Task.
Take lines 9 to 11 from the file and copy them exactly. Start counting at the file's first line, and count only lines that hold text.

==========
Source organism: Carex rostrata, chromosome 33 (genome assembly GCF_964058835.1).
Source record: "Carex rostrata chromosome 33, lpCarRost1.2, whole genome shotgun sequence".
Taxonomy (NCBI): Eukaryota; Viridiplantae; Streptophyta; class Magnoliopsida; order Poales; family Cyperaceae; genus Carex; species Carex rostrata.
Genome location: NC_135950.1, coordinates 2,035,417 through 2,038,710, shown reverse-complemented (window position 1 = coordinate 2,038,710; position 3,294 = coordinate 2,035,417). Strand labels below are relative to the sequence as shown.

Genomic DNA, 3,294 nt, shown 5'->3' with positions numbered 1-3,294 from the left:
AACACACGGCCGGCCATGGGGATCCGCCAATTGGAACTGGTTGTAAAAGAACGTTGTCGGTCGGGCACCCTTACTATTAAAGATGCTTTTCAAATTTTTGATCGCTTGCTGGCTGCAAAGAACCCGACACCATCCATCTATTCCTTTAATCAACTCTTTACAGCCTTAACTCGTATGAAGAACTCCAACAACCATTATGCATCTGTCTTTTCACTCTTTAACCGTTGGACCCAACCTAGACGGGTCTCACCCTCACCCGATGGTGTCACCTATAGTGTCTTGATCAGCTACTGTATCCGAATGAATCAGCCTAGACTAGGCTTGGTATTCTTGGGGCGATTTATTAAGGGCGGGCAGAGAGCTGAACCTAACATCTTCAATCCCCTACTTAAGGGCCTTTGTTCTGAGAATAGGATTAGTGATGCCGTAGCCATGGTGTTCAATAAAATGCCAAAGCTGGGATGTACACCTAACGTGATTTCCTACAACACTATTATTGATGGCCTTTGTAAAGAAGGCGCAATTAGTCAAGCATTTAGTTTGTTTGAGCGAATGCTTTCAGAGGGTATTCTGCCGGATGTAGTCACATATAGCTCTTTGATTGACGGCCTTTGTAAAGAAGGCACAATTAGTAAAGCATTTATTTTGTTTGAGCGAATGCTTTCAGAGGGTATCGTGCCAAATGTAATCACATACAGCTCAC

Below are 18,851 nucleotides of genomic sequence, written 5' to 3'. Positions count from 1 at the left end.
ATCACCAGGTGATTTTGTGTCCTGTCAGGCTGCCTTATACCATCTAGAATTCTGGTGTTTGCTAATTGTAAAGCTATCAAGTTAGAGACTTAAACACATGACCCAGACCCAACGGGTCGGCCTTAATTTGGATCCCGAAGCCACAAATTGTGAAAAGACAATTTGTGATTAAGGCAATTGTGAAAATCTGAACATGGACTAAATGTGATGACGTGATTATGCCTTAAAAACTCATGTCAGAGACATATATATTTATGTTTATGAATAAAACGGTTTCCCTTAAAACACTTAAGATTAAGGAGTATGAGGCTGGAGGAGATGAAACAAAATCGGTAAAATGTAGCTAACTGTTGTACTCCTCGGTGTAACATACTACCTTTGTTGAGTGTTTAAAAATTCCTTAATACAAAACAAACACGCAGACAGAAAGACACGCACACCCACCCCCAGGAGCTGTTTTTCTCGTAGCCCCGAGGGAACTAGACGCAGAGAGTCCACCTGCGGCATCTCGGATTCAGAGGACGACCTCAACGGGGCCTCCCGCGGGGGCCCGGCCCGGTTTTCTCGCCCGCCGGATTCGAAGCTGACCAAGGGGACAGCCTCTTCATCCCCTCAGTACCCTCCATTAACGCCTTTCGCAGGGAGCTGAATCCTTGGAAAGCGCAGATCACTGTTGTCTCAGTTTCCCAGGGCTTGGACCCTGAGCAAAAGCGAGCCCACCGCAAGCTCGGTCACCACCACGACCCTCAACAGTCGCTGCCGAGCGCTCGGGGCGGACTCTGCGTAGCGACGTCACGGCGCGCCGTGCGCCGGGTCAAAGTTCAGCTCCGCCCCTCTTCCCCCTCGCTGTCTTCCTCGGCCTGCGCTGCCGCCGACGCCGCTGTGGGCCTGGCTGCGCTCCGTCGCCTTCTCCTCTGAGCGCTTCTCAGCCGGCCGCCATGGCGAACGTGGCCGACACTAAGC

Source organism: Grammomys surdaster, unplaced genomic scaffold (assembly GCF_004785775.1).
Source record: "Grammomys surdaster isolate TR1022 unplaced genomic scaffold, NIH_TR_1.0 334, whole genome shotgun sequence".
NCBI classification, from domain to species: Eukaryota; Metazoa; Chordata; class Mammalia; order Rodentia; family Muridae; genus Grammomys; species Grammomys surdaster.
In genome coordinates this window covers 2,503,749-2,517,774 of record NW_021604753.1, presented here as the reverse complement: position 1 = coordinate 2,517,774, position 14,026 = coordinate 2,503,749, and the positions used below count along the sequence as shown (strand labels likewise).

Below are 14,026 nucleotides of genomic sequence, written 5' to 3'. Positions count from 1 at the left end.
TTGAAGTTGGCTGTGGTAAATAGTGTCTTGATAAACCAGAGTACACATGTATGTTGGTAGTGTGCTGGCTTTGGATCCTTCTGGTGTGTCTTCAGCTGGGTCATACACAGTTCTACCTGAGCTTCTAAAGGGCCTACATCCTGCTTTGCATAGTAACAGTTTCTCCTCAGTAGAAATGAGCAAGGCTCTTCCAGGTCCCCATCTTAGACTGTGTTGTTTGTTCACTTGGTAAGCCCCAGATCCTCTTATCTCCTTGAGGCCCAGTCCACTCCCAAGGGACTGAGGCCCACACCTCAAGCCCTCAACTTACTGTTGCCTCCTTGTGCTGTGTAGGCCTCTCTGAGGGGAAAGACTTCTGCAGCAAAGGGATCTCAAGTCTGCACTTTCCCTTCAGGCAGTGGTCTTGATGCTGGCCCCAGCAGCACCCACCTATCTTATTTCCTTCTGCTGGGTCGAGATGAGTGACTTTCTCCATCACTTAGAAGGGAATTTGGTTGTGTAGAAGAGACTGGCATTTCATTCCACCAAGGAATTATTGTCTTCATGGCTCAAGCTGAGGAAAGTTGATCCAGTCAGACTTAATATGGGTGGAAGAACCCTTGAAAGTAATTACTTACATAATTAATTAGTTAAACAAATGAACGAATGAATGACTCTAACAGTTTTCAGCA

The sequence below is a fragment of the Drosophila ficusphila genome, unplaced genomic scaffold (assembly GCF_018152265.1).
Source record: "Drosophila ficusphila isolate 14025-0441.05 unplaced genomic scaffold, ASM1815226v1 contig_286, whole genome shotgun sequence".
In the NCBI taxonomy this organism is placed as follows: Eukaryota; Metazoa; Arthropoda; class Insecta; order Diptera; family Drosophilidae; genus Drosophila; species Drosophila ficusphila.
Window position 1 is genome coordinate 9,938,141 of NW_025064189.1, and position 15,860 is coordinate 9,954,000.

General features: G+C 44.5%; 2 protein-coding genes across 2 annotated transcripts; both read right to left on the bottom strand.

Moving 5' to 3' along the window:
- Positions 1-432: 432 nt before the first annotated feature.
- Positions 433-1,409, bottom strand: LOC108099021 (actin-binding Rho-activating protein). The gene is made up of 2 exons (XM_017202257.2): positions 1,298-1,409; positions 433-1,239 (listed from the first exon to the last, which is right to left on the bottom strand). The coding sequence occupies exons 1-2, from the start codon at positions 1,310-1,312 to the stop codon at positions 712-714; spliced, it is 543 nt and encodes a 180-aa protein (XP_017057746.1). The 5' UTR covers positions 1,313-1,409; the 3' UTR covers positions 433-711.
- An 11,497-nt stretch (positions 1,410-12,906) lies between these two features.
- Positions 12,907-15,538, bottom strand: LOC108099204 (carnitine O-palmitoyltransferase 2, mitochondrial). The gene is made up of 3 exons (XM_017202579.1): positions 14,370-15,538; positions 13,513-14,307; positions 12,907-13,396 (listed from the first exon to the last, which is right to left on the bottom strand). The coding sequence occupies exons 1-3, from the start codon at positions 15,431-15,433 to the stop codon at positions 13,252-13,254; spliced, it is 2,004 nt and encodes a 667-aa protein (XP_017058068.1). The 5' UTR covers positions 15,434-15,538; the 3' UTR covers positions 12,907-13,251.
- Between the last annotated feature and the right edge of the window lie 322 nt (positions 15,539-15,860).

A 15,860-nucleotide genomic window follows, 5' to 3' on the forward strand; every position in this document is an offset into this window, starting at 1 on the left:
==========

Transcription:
Source organism: Grammomys surdaster, unplaced genomic scaffold (assembly GCF_004785775.1).
Source record: "Grammomys surdaster isolate TR1022 unplaced genomic scaffold, NIH_TR_1.0 334, whole genome shotgun sequence".
NCBI classification, from domain to species: Eukaryota; Metazoa; Chordata; class Mammalia; order Rodentia; family Muridae; genus Grammomys; species Grammomys surdaster.